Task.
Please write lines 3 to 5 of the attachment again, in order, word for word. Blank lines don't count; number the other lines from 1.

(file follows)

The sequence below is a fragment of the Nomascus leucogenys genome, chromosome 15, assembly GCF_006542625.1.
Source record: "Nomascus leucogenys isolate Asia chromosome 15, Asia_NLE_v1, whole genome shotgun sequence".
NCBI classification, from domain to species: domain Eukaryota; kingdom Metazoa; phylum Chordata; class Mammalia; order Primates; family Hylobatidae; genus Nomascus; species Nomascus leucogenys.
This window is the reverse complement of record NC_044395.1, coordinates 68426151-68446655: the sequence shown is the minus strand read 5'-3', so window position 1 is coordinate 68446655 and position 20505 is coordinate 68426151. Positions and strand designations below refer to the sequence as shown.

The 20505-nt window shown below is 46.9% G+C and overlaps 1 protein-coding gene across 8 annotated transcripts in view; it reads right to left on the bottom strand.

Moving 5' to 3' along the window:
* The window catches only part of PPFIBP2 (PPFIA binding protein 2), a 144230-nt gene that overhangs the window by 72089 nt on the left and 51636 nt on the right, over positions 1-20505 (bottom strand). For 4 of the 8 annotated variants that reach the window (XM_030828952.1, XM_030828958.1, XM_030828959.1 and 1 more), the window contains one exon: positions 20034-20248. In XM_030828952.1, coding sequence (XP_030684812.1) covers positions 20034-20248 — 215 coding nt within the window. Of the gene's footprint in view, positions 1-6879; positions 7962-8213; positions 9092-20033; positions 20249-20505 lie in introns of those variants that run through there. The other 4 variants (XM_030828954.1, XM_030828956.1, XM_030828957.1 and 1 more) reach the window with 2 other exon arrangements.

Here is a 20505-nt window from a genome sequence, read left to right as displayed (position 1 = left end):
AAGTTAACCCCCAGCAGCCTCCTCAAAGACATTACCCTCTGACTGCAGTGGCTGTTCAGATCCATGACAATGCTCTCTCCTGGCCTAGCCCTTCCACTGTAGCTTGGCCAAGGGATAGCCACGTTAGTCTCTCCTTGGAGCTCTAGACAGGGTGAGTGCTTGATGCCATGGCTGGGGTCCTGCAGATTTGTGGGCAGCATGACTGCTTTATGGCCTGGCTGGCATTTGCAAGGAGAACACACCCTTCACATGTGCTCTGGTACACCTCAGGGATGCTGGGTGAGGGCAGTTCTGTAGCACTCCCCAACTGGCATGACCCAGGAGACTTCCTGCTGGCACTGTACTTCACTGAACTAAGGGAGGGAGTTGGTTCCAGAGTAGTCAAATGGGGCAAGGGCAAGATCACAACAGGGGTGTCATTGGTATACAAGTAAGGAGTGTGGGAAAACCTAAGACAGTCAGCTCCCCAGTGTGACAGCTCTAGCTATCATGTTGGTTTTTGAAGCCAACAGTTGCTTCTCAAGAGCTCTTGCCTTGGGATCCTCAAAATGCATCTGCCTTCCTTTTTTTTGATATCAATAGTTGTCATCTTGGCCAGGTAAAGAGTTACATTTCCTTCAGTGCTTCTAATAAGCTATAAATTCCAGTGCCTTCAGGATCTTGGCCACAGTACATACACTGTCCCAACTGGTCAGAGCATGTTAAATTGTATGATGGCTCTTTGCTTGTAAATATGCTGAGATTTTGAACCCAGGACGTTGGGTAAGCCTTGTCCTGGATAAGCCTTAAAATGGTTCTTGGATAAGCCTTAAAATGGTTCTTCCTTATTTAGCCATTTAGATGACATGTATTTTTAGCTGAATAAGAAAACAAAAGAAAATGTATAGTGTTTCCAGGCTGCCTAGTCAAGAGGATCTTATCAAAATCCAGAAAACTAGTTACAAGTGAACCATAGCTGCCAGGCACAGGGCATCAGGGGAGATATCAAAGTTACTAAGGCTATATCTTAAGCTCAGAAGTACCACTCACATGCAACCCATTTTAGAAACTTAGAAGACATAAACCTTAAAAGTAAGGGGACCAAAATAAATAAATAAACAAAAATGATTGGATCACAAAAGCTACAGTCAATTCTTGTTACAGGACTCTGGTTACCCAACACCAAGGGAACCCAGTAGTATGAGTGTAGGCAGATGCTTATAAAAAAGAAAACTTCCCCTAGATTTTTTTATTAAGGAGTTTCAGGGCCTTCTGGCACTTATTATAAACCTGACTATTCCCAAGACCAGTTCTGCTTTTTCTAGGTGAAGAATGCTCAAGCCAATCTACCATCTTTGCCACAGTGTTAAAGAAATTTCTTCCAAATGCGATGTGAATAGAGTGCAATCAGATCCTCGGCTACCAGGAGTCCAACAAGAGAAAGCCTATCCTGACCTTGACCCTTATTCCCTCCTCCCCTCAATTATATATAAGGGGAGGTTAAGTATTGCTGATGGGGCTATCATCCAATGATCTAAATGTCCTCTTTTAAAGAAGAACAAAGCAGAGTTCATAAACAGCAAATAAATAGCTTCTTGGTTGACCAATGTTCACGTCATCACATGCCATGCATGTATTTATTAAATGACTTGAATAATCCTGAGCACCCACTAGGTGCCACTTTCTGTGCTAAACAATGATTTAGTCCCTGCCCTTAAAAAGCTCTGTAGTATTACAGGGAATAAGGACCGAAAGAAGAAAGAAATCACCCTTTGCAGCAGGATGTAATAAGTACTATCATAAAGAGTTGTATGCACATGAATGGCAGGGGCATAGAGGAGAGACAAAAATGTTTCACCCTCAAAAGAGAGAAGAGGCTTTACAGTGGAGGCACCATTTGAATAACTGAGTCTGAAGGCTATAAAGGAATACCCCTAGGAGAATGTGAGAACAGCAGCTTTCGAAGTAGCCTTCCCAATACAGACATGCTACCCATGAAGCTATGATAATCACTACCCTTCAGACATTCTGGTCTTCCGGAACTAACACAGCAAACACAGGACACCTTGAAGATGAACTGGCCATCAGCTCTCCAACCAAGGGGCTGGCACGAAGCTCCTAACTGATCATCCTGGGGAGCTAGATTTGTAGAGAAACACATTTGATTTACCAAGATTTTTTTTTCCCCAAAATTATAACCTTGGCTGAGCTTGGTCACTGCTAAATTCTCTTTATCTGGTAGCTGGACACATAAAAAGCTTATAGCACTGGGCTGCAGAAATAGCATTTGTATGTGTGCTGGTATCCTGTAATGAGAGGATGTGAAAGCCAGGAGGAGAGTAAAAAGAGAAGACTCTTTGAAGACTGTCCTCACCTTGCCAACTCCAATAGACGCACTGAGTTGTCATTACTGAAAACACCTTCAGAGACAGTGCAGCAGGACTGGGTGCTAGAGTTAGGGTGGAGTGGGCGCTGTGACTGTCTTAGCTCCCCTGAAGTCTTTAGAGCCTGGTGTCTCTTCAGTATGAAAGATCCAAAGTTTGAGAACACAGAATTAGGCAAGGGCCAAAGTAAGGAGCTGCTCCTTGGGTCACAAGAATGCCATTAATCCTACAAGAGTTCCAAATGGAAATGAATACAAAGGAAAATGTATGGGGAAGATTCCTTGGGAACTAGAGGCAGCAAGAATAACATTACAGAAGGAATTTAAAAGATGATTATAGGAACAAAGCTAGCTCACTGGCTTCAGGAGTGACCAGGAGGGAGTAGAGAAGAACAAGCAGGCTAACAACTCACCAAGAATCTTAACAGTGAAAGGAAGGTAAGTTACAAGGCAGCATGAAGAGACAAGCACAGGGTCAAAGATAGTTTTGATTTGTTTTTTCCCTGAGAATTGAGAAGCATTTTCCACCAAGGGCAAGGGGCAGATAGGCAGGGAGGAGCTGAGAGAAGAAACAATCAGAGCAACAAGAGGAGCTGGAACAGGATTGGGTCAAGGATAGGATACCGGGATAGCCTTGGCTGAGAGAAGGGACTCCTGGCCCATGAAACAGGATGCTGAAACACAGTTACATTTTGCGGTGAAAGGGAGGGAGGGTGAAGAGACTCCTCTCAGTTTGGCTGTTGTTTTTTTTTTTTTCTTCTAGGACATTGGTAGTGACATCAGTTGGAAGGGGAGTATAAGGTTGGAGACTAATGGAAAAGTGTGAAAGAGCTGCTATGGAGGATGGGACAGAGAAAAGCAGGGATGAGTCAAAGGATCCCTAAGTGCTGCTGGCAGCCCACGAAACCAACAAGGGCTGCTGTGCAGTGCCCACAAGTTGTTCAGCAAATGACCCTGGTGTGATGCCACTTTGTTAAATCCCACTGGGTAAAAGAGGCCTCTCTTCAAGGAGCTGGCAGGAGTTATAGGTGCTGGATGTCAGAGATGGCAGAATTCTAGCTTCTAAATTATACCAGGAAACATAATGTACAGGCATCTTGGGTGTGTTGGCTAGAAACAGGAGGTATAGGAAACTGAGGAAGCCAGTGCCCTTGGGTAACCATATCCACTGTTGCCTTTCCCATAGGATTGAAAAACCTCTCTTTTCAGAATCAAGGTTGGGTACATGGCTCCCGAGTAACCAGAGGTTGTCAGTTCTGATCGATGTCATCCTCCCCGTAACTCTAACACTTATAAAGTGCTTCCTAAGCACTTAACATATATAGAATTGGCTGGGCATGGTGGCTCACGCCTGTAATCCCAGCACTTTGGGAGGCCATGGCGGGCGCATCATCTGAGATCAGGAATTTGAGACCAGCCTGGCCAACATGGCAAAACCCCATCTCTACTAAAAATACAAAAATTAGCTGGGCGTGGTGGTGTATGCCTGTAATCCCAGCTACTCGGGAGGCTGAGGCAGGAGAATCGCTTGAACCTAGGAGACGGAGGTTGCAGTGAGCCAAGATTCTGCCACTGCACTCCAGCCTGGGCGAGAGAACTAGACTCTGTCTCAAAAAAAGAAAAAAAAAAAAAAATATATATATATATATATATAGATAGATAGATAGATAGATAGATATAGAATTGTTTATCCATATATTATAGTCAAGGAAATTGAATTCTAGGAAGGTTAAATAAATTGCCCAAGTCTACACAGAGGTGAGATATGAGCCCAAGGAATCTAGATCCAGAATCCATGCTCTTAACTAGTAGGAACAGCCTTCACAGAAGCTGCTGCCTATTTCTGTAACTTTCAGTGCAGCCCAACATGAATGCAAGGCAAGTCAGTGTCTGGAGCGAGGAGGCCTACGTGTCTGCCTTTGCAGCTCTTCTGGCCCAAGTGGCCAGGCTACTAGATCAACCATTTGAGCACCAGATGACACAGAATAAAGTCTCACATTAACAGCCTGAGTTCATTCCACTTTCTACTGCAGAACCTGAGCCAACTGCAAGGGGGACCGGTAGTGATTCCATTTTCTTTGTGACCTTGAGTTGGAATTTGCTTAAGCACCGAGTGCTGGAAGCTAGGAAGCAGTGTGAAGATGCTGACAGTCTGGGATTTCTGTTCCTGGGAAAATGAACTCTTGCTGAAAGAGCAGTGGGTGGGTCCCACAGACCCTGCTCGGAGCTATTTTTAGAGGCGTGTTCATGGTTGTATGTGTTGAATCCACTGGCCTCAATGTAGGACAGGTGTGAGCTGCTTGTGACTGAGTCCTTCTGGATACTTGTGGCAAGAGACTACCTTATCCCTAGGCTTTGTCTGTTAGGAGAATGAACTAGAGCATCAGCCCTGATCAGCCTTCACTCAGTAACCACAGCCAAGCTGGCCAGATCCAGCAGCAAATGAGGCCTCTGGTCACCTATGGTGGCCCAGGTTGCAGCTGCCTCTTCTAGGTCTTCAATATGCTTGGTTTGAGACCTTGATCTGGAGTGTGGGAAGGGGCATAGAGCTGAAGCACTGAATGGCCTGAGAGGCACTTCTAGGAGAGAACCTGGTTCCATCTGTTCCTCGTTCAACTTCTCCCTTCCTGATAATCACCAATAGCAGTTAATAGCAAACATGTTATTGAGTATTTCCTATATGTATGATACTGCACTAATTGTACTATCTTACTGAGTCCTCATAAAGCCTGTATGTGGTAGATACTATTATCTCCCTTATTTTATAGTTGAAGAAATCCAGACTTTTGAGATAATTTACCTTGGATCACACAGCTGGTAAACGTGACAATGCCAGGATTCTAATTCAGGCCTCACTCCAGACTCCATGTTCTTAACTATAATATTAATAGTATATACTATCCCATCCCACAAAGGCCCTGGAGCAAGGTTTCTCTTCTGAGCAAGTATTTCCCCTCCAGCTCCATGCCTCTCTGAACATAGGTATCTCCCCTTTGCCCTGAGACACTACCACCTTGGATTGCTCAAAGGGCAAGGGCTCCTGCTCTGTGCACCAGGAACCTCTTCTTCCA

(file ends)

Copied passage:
NCBI classification, from domain to species: domain Eukaryota; kingdom Metazoa; phylum Chordata; class Mammalia; order Primates; family Hylobatidae; genus Nomascus; species Nomascus leucogenys.
This window is the reverse complement of record NC_044395.1, coordinates 68426151-68446655: the sequence shown is the minus strand read 5'-3', so window position 1 is coordinate 68446655 and position 20505 is coordinate 68426151. Positions and strand designations below refer to the sequence as shown.

The 20505-nt window shown below is 46.9% G+C and overlaps 1 protein-coding gene across 8 annotated transcripts in view; it reads right to left on the bottom strand.